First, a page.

If I could use only one word to describe becoming a parent, it would be “disarming.” I am someone who, until this week, possessed no maternal instinct and quite frankly does not find babies to be cute. And yet one look at my wrinkly little blob of a daughter drains me of all my jaded, snarky comebacks.
Our little Bitmap (a nickname which I only barely convinced RevolvingDork not to use as her middle name) is settling into her first week. RD and I are overwhelmed, but thrilled.
We delivered in a hospital downtown under the care of a large midwifery practice. We hired a doula, a support person who helps both the mother and father stay calm during what is likely to be an intense experience. Bitmap’s entry into the world wasn’t all what we expected, but we knew that we’d get a curve ball no matter what we planned for. This is her birth story.
24 hours after my water broke I still wasn’t in labor. We went to the hospital, and decided the best option would be to induce. Induction was pretty much last on the list of things I wanted, I think I feared it even more than a c-section, but with absolutely no labor signs it seemed like the best option. I was admitted and given an IV of pitocin.
The plan was to labor without pain medication, and only get an epidural if I really felt I needed it. Early labor was tough, but my husband was amazing. The doula suggested different positions for managing the pain. I was free to get out of bed, so we moved all around the room with each contraction. The peak of them sucked, but I could rest between them. Pitocin often makes contractions much more painful than unmedicated labor, and because my water had been broken for so long I was on a pretty aggressive schedule. By 4 hours in the pitocin was cranked up to 14mu/min, and I could no longer rest at all between contractions. I started feeling delirious from pain and exhaustion, but wasn’t anywhere near fully dilated so I got an epidural. The anesthesiologist was great and within minutes of him placing the line I was feeling lucid again. I could still feel every contraction (and had to breathe through some of the bigger ones), but I no longer felt like I was going insane.
As the contractions got more intense, the baby wasn’t handling them well and I was put on oxygen. It actually helped that I had to breathe through the contractions, because inhaling the oxygen deeply kept the baby’s heart rate rock solid.
For one reason or another, my temperature started spiking and because my fluid had been ruptured for so long they had to assume it could be due to infection. I was started on antibiotics and given a fever reducer. An infection in the mother during labor is likely to affect the baby as well, so the baby would need to be given a course of antibiotics immediately after delivery. This was a pretty huge bummer, because it meant that the baby would have to go to the NICU for observation rather than come up to room with us.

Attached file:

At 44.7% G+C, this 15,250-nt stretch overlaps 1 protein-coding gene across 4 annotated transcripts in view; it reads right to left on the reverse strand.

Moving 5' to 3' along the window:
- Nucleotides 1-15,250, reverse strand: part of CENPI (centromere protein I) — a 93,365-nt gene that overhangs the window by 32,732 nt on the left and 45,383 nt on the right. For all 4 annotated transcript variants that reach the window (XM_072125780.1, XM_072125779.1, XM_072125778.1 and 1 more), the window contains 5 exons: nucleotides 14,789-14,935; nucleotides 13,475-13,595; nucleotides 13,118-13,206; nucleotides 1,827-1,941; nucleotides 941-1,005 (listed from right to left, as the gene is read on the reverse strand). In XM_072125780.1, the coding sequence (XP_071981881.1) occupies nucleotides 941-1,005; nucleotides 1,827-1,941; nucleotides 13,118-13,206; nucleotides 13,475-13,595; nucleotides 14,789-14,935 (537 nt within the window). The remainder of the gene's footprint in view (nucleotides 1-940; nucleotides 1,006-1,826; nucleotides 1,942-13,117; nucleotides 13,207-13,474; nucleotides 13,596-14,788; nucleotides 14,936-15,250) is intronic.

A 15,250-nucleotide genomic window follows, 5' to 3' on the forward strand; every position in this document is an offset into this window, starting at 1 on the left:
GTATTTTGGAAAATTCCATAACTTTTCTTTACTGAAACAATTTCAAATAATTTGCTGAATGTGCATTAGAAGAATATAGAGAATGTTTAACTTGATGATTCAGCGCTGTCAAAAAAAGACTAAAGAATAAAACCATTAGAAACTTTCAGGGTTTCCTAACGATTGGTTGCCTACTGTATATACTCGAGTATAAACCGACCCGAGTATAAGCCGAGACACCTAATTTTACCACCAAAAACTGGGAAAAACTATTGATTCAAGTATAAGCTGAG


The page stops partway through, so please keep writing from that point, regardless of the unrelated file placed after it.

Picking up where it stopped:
As that information sunk in, I started to lose it. I was having the exact experience I dreaded – strapped to a bed covered in tubes getting every medical intervention on the planet. I started feeling like we were circling towards inevitable c-section, and really started fearing for the health of our baby. It seemed like every time the nurse came in, something new was going wrong. High temperature, high blood pressure, baby wasn’t handling contractions well again. There was a shift change and the new midwife wasn’t very communicative, which left me feeling frustrated and scared. Thankfully our nurse was AMAZING and was on top of everything, and did a really good job of explaining the things the midwife didn’t bother to. She and our doula managed to get me to a point of feeling at least OK, if not great.
After that low, things started turning around. My temperature dropped, and we found a position where the baby tolerated the contractions just fine. They even managed to get me into a sit-squat position where gravity could bring the baby down, which I thought was pretty impressive given the epidural. I got to 10 cm, and they said I could start pushing whenever I felt the urge, but I had this really intense back pain and I wanted to rest a bit before the Big Push, which I figured might take a while.
Unfortunately the back pain just got worse and worse, no matter what. It was strong enough that I had to use a lot of natural labor techniques during contractions, and my husband’s poor arms were shaking with exhaustion from doing so much counter pressure. I was mashing the button to increase the epidural (which was of course on a timer). After about an hour which was not at all restful, they suggested I just try pushing.
The second I started pushing, the back pain was GONE. It wasn’t muscle fatigue, it was the baby pressing on down on her way out the door. Pushing felt GREAT, which is to say it was still really hard work, but oh my god not having that back pain was AMAZING. They told me the baby was almost out, and I didn’t believe them. I started grinning like a madman and said all sorts of stupid things like “I’m having a baby!” over and over. In four contractions she was born. She was 6 pounds, 14 oz and 21.25 inches long.
I got to spend a little time with her before she was whisked away to the NICU. Once I was cleaned up we went to visit her – compared to the rest of the NICU babies she was gigantic. She was covered in monitor leads and had an IV in her right arm, but her vital signs were good and she was sleeping peacefully.
Thanks to an amazing husband, doula, and the hospital nursing staff, I was able to have a really positive experience despite despite nothing going to plan. It was really hard, emotionally moreso than physically, but I feel like every decision we made was the right one. I wouldn’t change a single thing about it, and I’d definitely be willing to do it again. In a few years.